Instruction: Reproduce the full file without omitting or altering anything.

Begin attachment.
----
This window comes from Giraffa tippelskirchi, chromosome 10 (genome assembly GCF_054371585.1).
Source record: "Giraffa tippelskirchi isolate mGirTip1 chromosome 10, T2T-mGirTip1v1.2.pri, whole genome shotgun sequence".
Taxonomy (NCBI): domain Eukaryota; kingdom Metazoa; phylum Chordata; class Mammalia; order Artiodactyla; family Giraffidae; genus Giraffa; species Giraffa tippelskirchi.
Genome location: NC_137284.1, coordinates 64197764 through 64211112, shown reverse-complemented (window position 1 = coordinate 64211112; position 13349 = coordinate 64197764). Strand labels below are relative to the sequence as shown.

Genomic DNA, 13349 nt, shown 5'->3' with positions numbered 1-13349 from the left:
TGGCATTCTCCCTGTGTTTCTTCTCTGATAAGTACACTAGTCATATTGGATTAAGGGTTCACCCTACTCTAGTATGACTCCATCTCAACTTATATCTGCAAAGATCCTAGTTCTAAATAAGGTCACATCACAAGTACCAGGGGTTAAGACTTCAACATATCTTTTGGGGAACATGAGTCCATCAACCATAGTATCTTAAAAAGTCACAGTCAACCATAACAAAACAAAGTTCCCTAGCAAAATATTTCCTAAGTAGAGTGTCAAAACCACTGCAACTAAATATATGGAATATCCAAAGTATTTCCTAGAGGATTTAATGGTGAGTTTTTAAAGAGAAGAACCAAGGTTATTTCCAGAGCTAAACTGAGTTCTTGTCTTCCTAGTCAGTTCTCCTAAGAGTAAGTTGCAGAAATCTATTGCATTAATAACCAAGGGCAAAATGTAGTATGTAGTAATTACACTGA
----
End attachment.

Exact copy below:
This window comes from Giraffa tippelskirchi, chromosome 10 (genome assembly GCF_054371585.1).
Source record: "Giraffa tippelskirchi isolate mGirTip1 chromosome 10, T2T-mGirTip1v1.2.pri, whole genome shotgun sequence".
Taxonomy (NCBI): domain Eukaryota; kingdom Metazoa; phylum Chordata; class Mammalia; order Artiodactyla; family Giraffidae; genus Giraffa; species Giraffa tippelskirchi.
Genome location: NC_137284.1, coordinates 64197764 through 64211112, shown reverse-complemented (window position 1 = coordinate 64211112; position 13349 = coordinate 64197764). Strand labels below are relative to the sequence as shown.

Genomic DNA, 13349 nt, shown 5'->3' with positions numbered 1-13349 from the left:
TGGCATTCTCCCTGTGTTTCTTCTCTGATAAGTACACTAGTCATATTGGATTAAGGGTTCACCCTACTCTAGTATGACTCCATCTCAACTTATATCTGCAAAGATCCTAGTTCTAAATAAGGTCACATCACAAGTACCAGGGGTTAAGACTTCAACATATCTTTTGGGGAACATGAGTCCATCAACCATAGTATCTTAAAAAGTCACAGTCAACCATAACAAAACAAAGTTCCCTAGCAAAATATTTCCTAAGTAGAGTGTCAAAACCACTGCAACTAAATATATGGAATATCCAAAGTATTTCCTAGAGGATTTAATGGTGAGTTTTTAAAGAGAAGAACCAAGGTTATTTCCAGAGCTAAACTGAGTTCTTGTCTTCCTAGTCAGTTCTCCTAAGAGTAAGTTGCAGAAATCTATTGCATTAATAACCAAGGGCAAAATGTAGTATGTAGTAATTACACTGA